From David Nathan, music historian/author, acknowledged Aretha Franklin archivist and founder of

“After a 24-year-old Aretha Franklin signed with Atlantic Records on November 21, 1966, her life was never the same. From the songs on her very first Atlantic album, I Never Loved A Man (The Way I Love You)  through many of the half-a-dozen LPs that launched her into a new realm of global success within those first few years, Aretha’s ever-growing audience often conjectured that she was singing about her own life and although she would remark, when asked, if what she was choosing to record and perform were autobiographical, she would simply reply with a polite ‘sometimes’…..

While Aretha’s music appealed across the board, indeed, across the water, there has been little doubt that many of those early Atlantic recordings had a particular resonance for women, at a time when few of her peers were voicing the everyday realities of love lost and gained through their music.   It seems fitting in our acknowledging Aretha’s legacy in the week of the fourth anniversary of her transition (August 16, 2018) to hear perspectives from a woman’s point of view…”


Belinda Lipscomb
Lead vocalist with the legendary group, Midnight Star

When I think of all the singers and vocal stylist I’ve listened to and studied,  Aretha was and is, one of those at the top of my list I consider “great”.  She was one of those singers little girls like me wanted to be like.  Her presence, power, range…….”huh “….not many vocalists are born with that.

All anyone had to do was listen to her sing and tell her life’s stories in each song and you felt what she felt.  It was as if every song she sung was an experience that had played out in her life ,that only she could sing about and we believed her. I remember when I heard “Until You Come Back To Me” and then saw that she played piano on this tune, I practiced and learned to sing and play it too!  I wasn’t even close to Aretha!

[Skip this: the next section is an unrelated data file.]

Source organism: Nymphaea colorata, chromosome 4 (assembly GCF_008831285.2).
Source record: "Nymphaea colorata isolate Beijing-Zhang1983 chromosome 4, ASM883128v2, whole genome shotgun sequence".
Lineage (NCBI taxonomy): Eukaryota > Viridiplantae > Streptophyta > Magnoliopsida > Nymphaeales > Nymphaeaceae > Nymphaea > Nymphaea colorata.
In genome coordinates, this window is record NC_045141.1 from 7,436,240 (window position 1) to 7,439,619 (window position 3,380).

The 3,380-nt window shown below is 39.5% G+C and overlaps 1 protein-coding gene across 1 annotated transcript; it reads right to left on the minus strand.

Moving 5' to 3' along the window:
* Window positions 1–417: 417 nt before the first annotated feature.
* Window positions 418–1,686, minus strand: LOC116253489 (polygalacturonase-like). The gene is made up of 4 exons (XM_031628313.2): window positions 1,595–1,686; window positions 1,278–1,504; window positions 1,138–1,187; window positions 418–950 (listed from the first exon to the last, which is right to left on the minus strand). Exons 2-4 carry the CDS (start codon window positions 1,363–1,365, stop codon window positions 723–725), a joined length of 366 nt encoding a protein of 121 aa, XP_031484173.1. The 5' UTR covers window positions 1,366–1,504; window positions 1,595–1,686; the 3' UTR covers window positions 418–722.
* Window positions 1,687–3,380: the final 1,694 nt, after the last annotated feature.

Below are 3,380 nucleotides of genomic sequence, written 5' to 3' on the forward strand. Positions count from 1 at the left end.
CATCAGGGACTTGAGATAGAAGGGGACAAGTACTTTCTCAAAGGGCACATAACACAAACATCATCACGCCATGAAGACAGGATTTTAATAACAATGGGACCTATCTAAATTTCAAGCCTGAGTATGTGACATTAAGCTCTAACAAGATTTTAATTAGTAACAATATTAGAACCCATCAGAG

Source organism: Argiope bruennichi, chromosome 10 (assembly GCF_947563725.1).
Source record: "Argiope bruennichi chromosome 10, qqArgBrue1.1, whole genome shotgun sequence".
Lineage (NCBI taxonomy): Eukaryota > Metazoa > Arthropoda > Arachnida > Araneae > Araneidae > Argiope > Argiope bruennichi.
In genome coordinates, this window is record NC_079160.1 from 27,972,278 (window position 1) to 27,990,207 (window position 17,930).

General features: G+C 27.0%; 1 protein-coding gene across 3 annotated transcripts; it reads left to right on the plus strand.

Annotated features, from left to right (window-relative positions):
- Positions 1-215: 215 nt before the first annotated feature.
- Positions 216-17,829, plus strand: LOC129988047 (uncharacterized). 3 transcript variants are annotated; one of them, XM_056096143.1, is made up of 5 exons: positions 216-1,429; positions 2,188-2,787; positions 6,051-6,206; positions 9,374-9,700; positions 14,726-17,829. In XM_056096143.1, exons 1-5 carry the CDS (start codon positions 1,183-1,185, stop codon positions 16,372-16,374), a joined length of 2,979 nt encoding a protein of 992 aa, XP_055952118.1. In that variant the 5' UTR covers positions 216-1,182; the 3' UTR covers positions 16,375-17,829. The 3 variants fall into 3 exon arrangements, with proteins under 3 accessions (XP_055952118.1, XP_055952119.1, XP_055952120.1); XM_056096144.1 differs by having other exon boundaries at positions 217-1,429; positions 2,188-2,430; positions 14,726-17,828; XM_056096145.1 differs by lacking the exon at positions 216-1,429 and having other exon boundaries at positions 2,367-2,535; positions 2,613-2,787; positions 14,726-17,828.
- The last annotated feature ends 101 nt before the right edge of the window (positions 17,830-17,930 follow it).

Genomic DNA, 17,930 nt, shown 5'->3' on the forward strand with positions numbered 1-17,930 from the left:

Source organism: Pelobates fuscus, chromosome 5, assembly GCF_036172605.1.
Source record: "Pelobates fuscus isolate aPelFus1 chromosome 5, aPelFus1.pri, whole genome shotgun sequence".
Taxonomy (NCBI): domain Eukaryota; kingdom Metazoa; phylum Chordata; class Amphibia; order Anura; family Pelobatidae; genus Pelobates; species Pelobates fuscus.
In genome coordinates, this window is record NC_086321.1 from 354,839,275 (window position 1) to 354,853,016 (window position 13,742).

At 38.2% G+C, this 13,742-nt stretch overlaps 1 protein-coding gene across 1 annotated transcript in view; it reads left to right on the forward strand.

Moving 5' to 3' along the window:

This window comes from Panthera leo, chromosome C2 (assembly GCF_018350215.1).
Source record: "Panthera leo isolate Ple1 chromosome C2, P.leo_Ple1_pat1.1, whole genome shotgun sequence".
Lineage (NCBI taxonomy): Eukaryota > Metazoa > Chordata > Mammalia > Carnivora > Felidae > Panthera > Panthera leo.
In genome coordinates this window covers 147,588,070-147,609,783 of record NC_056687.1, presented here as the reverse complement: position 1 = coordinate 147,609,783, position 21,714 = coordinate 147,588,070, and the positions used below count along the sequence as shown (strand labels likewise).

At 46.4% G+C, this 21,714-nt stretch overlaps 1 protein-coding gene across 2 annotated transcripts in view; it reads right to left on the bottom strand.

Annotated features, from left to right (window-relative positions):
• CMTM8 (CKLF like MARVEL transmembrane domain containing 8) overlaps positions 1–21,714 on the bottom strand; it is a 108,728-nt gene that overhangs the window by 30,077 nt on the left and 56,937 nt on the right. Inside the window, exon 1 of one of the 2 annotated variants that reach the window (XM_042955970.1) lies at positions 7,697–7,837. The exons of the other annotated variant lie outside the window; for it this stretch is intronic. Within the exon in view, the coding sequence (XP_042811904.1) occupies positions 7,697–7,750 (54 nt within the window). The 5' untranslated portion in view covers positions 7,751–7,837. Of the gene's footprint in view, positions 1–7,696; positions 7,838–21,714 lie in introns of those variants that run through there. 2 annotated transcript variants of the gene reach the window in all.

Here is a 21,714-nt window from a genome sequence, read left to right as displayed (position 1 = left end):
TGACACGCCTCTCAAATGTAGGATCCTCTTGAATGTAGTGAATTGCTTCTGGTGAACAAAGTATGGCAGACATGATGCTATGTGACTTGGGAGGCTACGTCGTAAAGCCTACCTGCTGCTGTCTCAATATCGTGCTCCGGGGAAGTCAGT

There were other songs that I liked and sung like (her  version of ) “I Say A Little Prayer,” “Ain’t No Way,” “Don’t Play That Song” and so many others.  But when I heard the gospel album ,“Amazing Grace,” I was done.  I knew then she had an anointing on her that enabled her sing just about anything and always made it feel good.  Aretha was not only a great singer but she was a gifted piano player and songwriter.

I loved her for being who she was with no excuses.

I learned through her, to be unapologetic for being me.

I’m so grateful to have lived in a time when you could really hear, see, and learn from real gifted singers and musicians. Those were the days.  I’ve said a lot but not enough to really express the many elements that were and are Aretha Franklin.

What I do know is, there will never be another…


Gina Glass

Growing up, my mom was the strongest black woman I knew…and when I saw her echoing the sentiments of Aretha like “respect begets respect” or “women deserve equal respect”, it showed me that this artists’ message was strong and great. It didn’t hurt that her singing voice was great too!”


“Aretha Franklin definitely made an impact on my life as a young girl because she taught me how to “spell” RESPECT as in ‘R-E-S-P-E-C-T.’   Moreover. Aretha was a positive woman that sang about the big three, God, love and friendship! I’m forever grateful that I was at the NAACP awards prior to her passing. ”


“I always felt there was a longing in Aretha’s songs growing up like “(I gotta find me an) Angel,” ”Since You Been Gone”:  her messages seemed to aspire to teach things like “Think,” “Respect. ” She was very inspirational to me growing up as a little African- American girl.”


Featured image with kind courtesy Matt Jones

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